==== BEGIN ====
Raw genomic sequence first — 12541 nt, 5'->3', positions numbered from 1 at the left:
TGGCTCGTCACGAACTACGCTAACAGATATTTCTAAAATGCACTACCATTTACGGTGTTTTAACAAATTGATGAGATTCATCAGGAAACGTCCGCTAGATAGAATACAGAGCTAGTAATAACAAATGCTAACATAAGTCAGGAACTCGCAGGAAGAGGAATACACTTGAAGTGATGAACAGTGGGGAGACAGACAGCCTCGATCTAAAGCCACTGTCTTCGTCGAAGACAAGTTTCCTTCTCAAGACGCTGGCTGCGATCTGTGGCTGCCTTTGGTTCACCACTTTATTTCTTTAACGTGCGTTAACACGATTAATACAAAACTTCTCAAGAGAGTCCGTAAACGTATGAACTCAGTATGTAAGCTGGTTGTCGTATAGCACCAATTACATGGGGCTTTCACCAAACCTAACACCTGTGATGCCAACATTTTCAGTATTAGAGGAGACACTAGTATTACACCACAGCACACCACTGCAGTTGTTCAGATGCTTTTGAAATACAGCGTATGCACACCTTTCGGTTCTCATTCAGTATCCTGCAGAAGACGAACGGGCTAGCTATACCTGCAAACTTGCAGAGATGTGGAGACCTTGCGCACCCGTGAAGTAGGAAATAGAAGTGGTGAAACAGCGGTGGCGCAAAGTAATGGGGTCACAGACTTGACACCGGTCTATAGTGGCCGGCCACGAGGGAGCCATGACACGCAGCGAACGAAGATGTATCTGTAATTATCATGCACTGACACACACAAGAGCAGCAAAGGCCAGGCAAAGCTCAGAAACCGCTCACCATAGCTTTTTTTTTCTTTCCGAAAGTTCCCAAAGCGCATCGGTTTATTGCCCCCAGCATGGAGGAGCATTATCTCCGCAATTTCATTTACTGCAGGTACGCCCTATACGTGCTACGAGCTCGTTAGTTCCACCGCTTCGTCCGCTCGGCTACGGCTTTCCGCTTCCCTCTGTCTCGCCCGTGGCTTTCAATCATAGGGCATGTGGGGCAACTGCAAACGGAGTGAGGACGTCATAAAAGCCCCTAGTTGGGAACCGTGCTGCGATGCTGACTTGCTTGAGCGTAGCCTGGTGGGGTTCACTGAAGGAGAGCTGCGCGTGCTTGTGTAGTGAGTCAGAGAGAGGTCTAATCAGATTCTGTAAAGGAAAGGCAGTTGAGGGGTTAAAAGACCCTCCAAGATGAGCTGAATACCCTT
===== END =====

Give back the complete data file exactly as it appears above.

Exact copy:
Raw genomic sequence first — 12541 nt, 5'->3', positions numbered from 1 at the left:
TGGCTCGTCACGAACTACGCTAACAGATATTTCTAAAATGCACTACCATTTACGGTGTTTTAACAAATTGATGAGATTCATCAGGAAACGTCCGCTAGATAGAATACAGAGCTAGTAATAACAAATGCTAACATAAGTCAGGAACTCGCAGGAAGAGGAATACACTTGAAGTGATGAACAGTGGGGAGACAGACAGCCTCGATCTAAAGCCACTGTCTTCGTCGAAGACAAGTTTCCTTCTCAAGACGCTGGCTGCGATCTGTGGCTGCCTTTGGTTCACCACTTTATTTCTTTAACGTGCGTTAACACGATTAATACAAAACTTCTCAAGAGAGTCCGTAAACGTATGAACTCAGTATGTAAGCTGGTTGTCGTATAGCACCAATTACATGGGGCTTTCACCAAACCTAACACCTGTGATGCCAACATTTTCAGTATTAGAGGAGACACTAGTATTACACCACAGCACACCACTGCAGTTGTTCAGATGCTTTTGAAATACAGCGTATGCACACCTTTCGGTTCTCATTCAGTATCCTGCAGAAGACGAACGGGCTAGCTATACCTGCAAACTTGCAGAGATGTGGAGACCTTGCGCACCCGTGAAGTAGGAAATAGAAGTGGTGAAACAGCGGTGGCGCAAAGTAATGGGGTCACAGACTTGACACCGGTCTATAGTGGCCGGCCACGAGGGAGCCATGACACGCAGCGAACGAAGATGTATCTGTAATTATCATGCACTGACACACACAAGAGCAGCAAAGGCCAGGCAAAGCTCAGAAACCGCTCACCATAGCTTTTTTTTTCTTTCCGAAAGTTCCCAAAGCGCATCGGTTTATTGCCCCCAGCATGGAGGAGCATTATCTCCGCAATTTCATTTACTGCAGGTACGCCCTATACGTGCTACGAGCTCGTTAGTTCCACCGCTTCGTCCGCTCGGCTACGGCTTTCCGCTTCCCTCTGTCTCGCCCGTGGCTTTCAATCATAGGGCATGTGGGGCAACTGCAAACGGAGTGAGGACGTCATAAAAGCCCCTAGTTGGGAACCGTGCTGCGATGCTGACTTGCTTGAGCGTAGCCTGGTGGGGTTCACTGAAGGAGAGCTGCGCGTGCTTGTGTAGTGAGTCAGAGAGAGGTCTAATCAGATTCTGTAAAGGAAAGGCAGTTGAGGGGTTAAAAGACCCTCCAAGATGAGCTGAATACCCTT